The first part (or chapter) of Prashanth Neel's KGF is an engrossing period film which makes Kannadigas beam with pride. The movie has a good story packed with whistle-worthy mass moments and Yash's majestic presence doubles the joy of watching the Sandalwood film.
The trailer of KGF had clearly given away the storyline and one would have a rough idea about what to expect from the film, but what keeps the audience on their toes is the way drama gets unfolded. To fulfil the promise given to his mother before her death, Rajkrishna Bareya aka Rocky (Yash) leaves to Mumbai in his childhood with the dreams of becoming a powerful and rich person.
He finds a job with a Kannadiga and as years pass by, Rocky becomes most-feared person in the Mumbai underworld. His fate takes him back to Karnataka as he becomes a pawn in a bitter rivalry among the partners in the gold mining in KGF. The first chapter of the film ends with the hero emerging victorious and laying a foundation for the second part of the film, while we are told that the Prime Minister of the country wants him to be arrested.
The first half of KGF revolves around his childhood, his life in Mumbai and talks about his fearless attitude. Whereas the second half is about Rocky's journey into the lawless land of the mining region.
From the word go, Prashanth Neel does not hesitate to tell that the movie is all about the heroism
of fearless Rocky. But he does not adopt usual build-ups given in typical commercial entertainer, but rather lets scenes show the capability of his hero.
Be it Yash's introduction scene or the way he announces he was ready to take on the baddie in the climax, the mass elements have been redefined by Prashanth Neel. Action sequences are extraordinarily staged and performed with great intensity by Yash.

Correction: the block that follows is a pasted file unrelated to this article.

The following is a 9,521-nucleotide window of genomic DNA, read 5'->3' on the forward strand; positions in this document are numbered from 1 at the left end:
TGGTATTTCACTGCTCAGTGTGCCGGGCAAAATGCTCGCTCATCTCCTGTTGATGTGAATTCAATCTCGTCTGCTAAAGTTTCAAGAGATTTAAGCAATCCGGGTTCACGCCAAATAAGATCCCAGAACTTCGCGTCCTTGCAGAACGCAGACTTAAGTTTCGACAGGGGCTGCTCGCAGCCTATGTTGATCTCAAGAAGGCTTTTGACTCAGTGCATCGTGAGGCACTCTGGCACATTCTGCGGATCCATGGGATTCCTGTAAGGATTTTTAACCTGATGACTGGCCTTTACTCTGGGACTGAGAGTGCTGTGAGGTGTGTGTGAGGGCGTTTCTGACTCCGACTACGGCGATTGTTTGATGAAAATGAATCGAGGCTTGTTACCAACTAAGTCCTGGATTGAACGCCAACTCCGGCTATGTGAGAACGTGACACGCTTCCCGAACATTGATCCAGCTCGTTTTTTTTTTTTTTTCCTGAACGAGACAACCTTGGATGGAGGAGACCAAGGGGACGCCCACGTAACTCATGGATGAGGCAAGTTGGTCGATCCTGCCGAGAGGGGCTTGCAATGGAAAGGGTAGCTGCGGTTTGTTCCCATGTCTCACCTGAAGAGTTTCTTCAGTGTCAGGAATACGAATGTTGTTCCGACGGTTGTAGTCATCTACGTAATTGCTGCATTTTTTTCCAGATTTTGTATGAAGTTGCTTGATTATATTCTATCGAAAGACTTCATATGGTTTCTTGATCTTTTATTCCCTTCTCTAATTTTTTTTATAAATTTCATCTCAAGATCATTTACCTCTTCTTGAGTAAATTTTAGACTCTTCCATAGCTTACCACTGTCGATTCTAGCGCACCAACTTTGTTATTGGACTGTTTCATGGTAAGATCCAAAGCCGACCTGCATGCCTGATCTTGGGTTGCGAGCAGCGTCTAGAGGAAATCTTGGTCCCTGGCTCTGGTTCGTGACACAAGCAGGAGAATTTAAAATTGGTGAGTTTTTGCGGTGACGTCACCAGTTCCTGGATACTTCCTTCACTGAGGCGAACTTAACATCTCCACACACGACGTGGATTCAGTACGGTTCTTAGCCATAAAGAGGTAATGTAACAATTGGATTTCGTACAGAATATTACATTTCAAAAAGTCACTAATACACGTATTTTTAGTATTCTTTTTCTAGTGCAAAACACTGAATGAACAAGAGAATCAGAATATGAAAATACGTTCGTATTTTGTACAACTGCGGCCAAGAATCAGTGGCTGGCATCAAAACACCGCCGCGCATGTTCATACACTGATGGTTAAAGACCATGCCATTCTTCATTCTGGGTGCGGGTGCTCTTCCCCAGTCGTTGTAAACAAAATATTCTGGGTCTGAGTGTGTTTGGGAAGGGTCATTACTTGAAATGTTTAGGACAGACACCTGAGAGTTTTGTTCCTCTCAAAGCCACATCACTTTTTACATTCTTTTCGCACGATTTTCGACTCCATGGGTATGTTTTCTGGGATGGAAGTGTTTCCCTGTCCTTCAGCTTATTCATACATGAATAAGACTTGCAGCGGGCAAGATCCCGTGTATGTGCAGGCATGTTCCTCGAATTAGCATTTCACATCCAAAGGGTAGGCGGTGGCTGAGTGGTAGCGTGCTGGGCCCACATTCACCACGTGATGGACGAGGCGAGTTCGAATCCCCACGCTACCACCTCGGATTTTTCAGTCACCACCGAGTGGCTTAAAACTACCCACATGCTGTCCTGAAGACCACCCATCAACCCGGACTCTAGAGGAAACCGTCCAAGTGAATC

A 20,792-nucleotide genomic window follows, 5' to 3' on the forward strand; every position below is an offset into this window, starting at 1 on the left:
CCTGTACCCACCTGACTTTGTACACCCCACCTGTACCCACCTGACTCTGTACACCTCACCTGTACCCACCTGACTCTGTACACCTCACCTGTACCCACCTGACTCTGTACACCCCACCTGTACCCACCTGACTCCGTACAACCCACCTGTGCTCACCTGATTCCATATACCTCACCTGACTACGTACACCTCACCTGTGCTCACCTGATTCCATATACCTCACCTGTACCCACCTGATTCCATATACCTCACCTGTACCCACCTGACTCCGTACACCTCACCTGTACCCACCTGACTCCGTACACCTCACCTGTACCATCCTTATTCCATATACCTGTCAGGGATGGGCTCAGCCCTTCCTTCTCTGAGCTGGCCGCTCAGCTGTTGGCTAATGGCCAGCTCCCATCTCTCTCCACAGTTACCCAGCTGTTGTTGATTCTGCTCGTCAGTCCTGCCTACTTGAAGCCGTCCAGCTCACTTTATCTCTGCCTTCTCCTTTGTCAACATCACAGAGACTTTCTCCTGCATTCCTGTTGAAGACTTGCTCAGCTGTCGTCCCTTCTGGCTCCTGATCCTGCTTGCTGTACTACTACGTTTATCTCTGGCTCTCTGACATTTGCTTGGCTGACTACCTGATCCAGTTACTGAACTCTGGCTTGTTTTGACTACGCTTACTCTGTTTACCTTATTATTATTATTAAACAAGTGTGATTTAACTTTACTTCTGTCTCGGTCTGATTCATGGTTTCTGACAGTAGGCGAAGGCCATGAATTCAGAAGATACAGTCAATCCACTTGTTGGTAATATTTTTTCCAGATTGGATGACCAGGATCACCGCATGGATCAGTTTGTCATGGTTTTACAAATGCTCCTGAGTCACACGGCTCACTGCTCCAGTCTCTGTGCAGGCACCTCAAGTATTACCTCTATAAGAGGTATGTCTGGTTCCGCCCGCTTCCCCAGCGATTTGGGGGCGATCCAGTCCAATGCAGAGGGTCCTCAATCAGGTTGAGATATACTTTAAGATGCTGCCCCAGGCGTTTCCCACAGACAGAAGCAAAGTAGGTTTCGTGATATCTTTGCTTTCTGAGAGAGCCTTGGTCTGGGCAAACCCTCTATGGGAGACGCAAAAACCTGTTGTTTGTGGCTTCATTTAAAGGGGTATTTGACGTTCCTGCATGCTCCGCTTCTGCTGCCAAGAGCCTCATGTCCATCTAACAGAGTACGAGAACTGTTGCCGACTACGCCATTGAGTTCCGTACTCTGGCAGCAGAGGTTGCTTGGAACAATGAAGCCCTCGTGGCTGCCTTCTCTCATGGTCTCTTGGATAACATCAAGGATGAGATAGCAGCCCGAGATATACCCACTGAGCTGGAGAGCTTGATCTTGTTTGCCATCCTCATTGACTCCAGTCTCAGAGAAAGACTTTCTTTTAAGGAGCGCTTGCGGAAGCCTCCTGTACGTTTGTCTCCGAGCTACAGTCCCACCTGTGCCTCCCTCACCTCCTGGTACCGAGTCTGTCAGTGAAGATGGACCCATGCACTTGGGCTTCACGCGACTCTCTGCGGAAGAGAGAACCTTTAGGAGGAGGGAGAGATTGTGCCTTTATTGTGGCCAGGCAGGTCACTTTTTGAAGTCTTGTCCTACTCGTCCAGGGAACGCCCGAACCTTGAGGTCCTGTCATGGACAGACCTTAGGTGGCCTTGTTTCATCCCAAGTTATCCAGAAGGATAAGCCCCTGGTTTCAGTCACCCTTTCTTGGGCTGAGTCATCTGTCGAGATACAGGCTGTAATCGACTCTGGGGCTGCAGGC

The main villain here does not shout, yell or physically attack his enemies, yet he has a powerful role which clearly shows the writing skills of the director. Debutant Srinidhi Shetty has limited number of scenes, but she looks like a promising actress.
Yash's first encounter with heroine.
The tension-building sequences leading to climax.
Rocky's conflict, within, whether to save the old man or beat the baddies to announce his arrival.
And the technical departments have heavily contributed for enhancing the overall quality of KGF. Cinematographer Bhuvan Gowda's frames and lighting are perfect, Ravi Basrur's songs are top class and BGM should get special mention. Shiva Kumar's artwork is flawless.
Having said that KGF has its own share of drawbacks. Notably, there are boring moments in the second half and the story is rather dragged towards the end.
Otherwise, for Kannadigas this film gives a proud moment as it is being dubbed into other regional languages and also riding high on success rate.
Here is a film that will make them proud for its originality, performance and top-class production values. It is also likely to pave the way to give an identity to Kannada films in commercial format at the national level.